Still trying to get past the “outsider” feeling that I’ve had since I was a kid. I have been in therapy on/off for decades. Medication, too.

My wife regularly disregards my feelings, if she even notices them. She is a kid of an alcoholic too, but refuses counseling, personal or marital. As you can imagine, our sex life has been dead for years. (I suffer from chronic pain due to multiple blown discs in my back from a previous career. That doesn’t help.) I’m increasingly depressed and discouraged about my marriage and life. I have very few real life friends. My only sibling disowned me over religion and right wing politics. Therapy has had the effect of setting my wife and I on slowly diverging courses as I change and she doesn’t. Where they will lead us, I can’t say.

I feel there is no escape for me anymore except maybe journaling and enjoying my pets (dogs, cats, fish).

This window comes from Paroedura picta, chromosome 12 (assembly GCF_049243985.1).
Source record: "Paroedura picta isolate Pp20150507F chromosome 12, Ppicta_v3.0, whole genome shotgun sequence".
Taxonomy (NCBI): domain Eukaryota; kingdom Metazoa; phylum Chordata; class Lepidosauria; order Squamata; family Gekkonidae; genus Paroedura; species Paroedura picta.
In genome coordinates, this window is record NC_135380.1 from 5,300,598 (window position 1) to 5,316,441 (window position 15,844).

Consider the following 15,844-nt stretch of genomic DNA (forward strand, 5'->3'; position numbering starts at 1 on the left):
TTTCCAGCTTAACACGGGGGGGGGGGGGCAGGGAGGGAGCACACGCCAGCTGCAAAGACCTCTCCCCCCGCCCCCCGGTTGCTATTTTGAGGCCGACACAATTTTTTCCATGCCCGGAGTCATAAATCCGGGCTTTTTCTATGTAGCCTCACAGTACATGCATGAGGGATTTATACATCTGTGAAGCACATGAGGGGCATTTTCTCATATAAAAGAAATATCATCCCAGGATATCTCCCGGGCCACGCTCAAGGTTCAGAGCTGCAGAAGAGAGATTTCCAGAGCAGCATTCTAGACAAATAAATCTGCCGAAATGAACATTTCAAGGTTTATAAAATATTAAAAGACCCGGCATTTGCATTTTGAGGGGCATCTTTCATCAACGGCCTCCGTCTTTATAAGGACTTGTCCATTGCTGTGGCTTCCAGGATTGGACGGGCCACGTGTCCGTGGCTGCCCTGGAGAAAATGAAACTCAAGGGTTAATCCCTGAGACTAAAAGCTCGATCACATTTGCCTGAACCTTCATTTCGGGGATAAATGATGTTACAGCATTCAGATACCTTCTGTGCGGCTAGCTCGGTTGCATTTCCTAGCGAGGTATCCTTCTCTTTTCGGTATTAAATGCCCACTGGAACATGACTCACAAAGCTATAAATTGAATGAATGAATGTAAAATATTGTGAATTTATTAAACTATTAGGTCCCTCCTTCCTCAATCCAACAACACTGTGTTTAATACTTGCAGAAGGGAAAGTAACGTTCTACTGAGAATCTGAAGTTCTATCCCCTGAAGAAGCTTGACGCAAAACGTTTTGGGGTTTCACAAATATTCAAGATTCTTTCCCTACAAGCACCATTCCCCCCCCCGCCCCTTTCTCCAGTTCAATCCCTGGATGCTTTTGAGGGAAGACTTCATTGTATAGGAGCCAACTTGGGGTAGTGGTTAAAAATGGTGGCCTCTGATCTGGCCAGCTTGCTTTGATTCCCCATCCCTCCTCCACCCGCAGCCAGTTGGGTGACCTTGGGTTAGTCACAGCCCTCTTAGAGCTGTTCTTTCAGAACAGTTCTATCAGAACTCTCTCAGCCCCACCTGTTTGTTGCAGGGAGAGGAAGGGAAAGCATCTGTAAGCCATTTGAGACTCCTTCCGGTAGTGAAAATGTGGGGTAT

GWOR - June 20, 2021 Reply

No one has to go outside anymore .
One has to learn after many attempts & years of this mindless journey there is no outside as it is all inside you .

So to go to the inside first and feel about the self right there “ within one’s self first!” and trust the self because no one can guess moment to moment
what the other is thinking and acting as real or unreal or just carry on being played like a pull toy or like a toy being pulled outside never knowing the other’s narrative of control .

So by going inside from the wanting to be outside one learns to appreciate the love of self first within and inside that is all that counts your love within for yourself first before going outside now we’ll armed in all areas ..

And with much practice no matter the testing pathways chosen one learns and realizes one can go outside 24/7 because it all comes from you within the inside and this is why you count for you because you do in effect know your insides and see the outside now as an observer never allowing your inside’ s building to be entered from the outside by another and or others without your permission or why go outside in the first place to be there?